Charity

Donald Willcox – Devoting Life to the Disabled

Foundation to Encourage the Potential of Disabled Persons (FEPDP) in Thailand focuses on the delivery of wheelchairs to disabled recipients throughout Thailand.

FEPDP was founded in 1993 to promote the health, education, employment, and dignity of disabled persons. They have worked hands-on with every kind of human disability including polio, muscular dystrophy, cerebral palsy, trauma and diabetic amputation, heart attack, stroke, vision impairment, deafness, and mental retardation.

Donald Willcox, the foundation’s co-founder, has authored more than 30 books including eight volumes of self-help information for disabled persons. He has always worked as an unpaid foundation volunteer.

Human Asia has the following exclusive interview with Don.

How did you first have the idea to start FEPDP?

Don: I had established an American-based Foundation in Nepal for a period of 8 years prior to moving to Thailand. Although that Foundation (Hands In Outreach) was primarily an educational sponsorship program for poor Nepalese and Tibetan children, it often also involved assisting disabled children. When Nepal was experiencing political unrest and became dangerous for foreigners, I moved to Chiang Mai in Thailand.

Who are the people that the FEPDP serve?

Don: Primarily we serve the rural and remote areas across north Thailand where disabled persons of all ages live. These are the people who seldom have easy access to any kind of disability support and they include ethnic minority Thais.

In addition to delivering wheelchairs for people with disabilities, what other programs do you run?

Don: When we first established the Chiang Mai Disabled Center, we provided free classes in computer, English language, small business start-up support, and funding support for disabled corrective surgery. Today we regularly provide funding support not only for free mobility aids but also for corrective surgery, accessible toilets and bath facilities for the disabled, and also a variety of health and sanitation issues.

Have you been able to measure your impact since the initiative began?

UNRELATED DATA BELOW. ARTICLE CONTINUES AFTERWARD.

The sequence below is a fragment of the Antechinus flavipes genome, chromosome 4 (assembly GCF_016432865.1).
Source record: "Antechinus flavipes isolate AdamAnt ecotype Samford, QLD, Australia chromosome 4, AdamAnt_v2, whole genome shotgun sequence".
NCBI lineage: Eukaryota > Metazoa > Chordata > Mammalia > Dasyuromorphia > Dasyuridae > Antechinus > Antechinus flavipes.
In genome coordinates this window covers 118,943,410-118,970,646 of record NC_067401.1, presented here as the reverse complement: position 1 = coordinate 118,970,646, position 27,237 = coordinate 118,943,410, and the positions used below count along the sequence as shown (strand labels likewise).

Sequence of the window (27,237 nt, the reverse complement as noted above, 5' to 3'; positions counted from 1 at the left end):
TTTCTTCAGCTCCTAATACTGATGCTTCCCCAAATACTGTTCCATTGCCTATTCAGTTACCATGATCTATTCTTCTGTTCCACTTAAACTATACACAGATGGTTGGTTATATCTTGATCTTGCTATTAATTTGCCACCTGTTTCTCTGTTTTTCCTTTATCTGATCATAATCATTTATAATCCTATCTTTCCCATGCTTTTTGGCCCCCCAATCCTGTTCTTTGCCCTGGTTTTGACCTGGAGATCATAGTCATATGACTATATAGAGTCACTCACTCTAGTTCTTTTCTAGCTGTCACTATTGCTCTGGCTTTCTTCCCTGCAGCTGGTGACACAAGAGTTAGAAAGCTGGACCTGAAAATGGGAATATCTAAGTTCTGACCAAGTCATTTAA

Don: Over our 28-year track record, there have been enormous positive changes in Thailand – both in attitudes and assumptions about disabled persons, and also in terms of public and government awareness of disability issues and needs.

To date, the Foundation has already provided more than 5,700 free wheelchairs in addition to providing several thousand other disabled persons with a broad variety of free services including employment, housing, hospital support, educational support, and our continued hands-on home visit program.

How would you describe your fundraising philosophy?

Don: We have always insisted on remaining a hands-on personal facility as opposed to a bureaucracy of absentee paperwork with imposed and rigid rules.

Over the years we have received financial support from many sources, but primarily support from outside of Thailand. Only on rare occasions have we received financial support from the Thais, who traditionally prefer to provide support to the Buddhist clergy.

Currently a great deal of our financial support comes from very loyal, mostly private patrons in Europe, Australia, and the USA. At various times we have also received support from many foreign embassies located in Thailand and we receive donated mobility aids from the USA and Australia.

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What does the future hold for FEPDP?

Don: In order to remain sustainable, we have down-sized and streamlined much of our work. Today, through careful planning, the Foundation owns its own facilities, operates its own vehicles, and minimizes employees. Today, the Foundation is successfully managed by my Thai wife Piranan Singjai-Willcox,who is both a licensed Thai practical nurse and a trained physical therapist.

We want to find out more about Don Willcox

Don, please tell us more about yourself. 

Don: I spent much of my productive life as an author of craft, design, and folk tradition books in both the USA and in Scandinavia. I have also produced several publications on self-help solutions for disabled Persons as well as two children’s books.


Why did you choose to work in Thailand, and are you now a Thai citizen?

Don: No, I am not a Thai citizen, but am a long time 28-year full time resident. I decided to re-establish my focus in Thailand because of my love for Thai people, its culture, and because there was an urgent need for the services we provide.

What have been the biggest challenges in founding and running a nonprofit?

Don: For us the greatest challenge has been to watch how the simple act of humanitarian fund raising has metastasized into what too often appears to be a wasteful and self-serving bureaucracy where the goal has changed from humanitarian service to self-service. The saddest part of what we do is our financial inability to resolve disability problems that unfortunately remain unaddressed.

 

Is there anything you would do differently if you could do it again?

Don: Yes, I think I would do more to encourage Thai citizens to help Thais who suffer in preference to focusing on their own reincarnation security.


What advice and lessons can you share with other aspiring nonprofit founders?

Don: Just remember to get back up after you have fallen down. Stay focused and don’t give up.

Thank you, Don.

Visit Foundation to Encourage the Potential of Disabled Persons (FEPDP) : http://www.assistdisabled.org/

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